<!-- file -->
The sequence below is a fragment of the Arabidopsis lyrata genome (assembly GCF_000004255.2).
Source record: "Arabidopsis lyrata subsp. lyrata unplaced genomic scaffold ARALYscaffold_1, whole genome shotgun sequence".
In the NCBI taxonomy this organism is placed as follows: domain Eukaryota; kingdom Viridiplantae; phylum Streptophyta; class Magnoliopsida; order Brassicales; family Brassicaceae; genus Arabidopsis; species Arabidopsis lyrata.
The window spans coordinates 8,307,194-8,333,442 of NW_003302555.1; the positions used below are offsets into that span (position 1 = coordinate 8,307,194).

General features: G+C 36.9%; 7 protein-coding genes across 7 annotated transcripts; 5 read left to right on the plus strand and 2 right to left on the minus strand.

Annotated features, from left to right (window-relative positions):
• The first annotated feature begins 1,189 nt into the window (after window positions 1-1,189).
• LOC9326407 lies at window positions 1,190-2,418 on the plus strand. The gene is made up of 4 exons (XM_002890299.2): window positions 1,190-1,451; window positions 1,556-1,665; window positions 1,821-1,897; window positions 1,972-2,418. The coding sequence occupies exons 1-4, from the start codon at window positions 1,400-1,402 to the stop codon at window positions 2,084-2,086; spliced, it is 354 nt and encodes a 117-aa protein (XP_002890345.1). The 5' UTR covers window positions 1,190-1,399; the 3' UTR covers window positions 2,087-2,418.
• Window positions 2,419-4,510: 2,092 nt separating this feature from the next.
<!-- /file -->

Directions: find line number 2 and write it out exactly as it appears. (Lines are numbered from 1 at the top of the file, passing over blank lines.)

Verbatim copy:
Source record: "Arabidopsis lyrata subsp. lyrata unplaced genomic scaffold ARALYscaffold_1, whole genome shotgun sequence".